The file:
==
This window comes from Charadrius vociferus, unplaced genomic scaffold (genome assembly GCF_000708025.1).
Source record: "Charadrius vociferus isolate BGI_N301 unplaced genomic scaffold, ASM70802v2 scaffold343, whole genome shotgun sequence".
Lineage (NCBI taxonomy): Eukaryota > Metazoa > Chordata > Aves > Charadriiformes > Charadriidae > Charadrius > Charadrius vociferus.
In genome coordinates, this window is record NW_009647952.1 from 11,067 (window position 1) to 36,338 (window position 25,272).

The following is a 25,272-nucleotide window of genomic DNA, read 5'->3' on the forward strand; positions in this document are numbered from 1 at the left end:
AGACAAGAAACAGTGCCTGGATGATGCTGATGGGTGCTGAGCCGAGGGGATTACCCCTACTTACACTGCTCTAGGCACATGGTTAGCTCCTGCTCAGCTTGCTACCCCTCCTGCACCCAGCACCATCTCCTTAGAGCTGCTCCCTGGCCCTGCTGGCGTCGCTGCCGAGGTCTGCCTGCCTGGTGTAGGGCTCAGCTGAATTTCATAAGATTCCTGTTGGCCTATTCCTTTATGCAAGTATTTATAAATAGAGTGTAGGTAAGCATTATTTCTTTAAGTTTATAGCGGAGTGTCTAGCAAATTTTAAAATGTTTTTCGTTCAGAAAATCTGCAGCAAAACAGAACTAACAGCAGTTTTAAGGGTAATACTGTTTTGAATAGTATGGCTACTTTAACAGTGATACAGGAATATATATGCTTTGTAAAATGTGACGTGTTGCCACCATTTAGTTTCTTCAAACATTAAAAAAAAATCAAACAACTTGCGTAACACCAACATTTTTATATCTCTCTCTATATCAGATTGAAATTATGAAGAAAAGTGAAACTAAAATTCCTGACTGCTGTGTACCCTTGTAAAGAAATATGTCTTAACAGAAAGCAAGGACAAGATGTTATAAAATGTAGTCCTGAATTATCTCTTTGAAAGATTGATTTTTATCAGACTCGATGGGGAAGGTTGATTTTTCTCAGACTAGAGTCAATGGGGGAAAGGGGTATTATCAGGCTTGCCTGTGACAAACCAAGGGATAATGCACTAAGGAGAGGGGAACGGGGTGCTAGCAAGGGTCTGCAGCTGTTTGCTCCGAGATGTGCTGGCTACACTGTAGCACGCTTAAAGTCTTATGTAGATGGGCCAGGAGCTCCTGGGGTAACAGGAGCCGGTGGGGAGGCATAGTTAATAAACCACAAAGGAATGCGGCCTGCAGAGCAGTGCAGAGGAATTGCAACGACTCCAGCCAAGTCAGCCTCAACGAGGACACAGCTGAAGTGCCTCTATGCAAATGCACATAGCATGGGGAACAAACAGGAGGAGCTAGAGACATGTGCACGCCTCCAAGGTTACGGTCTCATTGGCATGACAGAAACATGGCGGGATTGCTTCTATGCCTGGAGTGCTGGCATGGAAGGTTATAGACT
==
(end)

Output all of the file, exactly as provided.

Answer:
This window comes from Charadrius vociferus, unplaced genomic scaffold (genome assembly GCF_000708025.1).
Source record: "Charadrius vociferus isolate BGI_N301 unplaced genomic scaffold, ASM70802v2 scaffold343, whole genome shotgun sequence".
Lineage (NCBI taxonomy): Eukaryota > Metazoa > Chordata > Aves > Charadriiformes > Charadriidae > Charadrius > Charadrius vociferus.
In genome coordinates, this window is record NW_009647952.1 from 11,067 (window position 1) to 36,338 (window position 25,272).

The following is a 25,272-nucleotide window of genomic DNA, read 5'->3' on the forward strand; positions in this document are numbered from 1 at the left end:
AGACAAGAAACAGTGCCTGGATGATGCTGATGGGTGCTGAGCCGAGGGGATTACCCCTACTTACACTGCTCTAGGCACATGGTTAGCTCCTGCTCAGCTTGCTACCCCTCCTGCACCCAGCACCATCTCCTTAGAGCTGCTCCCTGGCCCTGCTGGCGTCGCTGCCGAGGTCTGCCTGCCTGGTGTAGGGCTCAGCTGAATTTCATAAGATTCCTGTTGGCCTATTCCTTTATGCAAGTATTTATAAATAGAGTGTAGGTAAGCATTATTTCTTTAAGTTTATAGCGGAGTGTCTAGCAAATTTTAAAATGTTTTTCGTTCAGAAAATCTGCAGCAAAACAGAACTAACAGCAGTTTTAAGGGTAATACTGTTTTGAATAGTATGGCTACTTTAACAGTGATACAGGAATATATATGCTTTGTAAAATGTGACGTGTTGCCACCATTTAGTTTCTTCAAACATTAAAAAAAAATCAAACAACTTGCGTAACACCAACATTTTTATATCTCTCTCTATATCAGATTGAAATTATGAAGAAAAGTGAAACTAAAATTCCTGACTGCTGTGTACCCTTGTAAAGAAATATGTCTTAACAGAAAGCAAGGACAAGATGTTATAAAATGTAGTCCTGAATTATCTCTTTGAAAGATTGATTTTTATCAGACTCGATGGGGAAGGTTGATTTTTCTCAGACTAGAGTCAATGGGGGAAAGGGGTATTATCAGGCTTGCCTGTGACAAACCAAGGGATAATGCACTAAGGAGAGGGGAACGGGGTGCTAGCAAGGGTCTGCAGCTGTTTGCTCCGAGATGTGCTGGCTACACTGTAGCACGCTTAAAGTCTTATGTAGATGGGCCAGGAGCTCCTGGGGTAACAGGAGCCGGTGGGGAGGCATAGTTAATAAACCACAAAGGAATGCGGCCTGCAGAGCAGTGCAGAGGAATTGCAACGACTCCAGCCAAGTCAGCCTCAACGAGGACACAGCTGAAGTGCCTCTATGCAAATGCACATAGCATGGGGAACAAACAGGAGGAGCTAGAGACATGTGCACGCCTCCAAGGTTACGGTCTCATTGGCATGACAGAAACATGGCGGGATTGCTTCTATGCCTGGAGTGCTGGCATGGAAGGTTATAGACT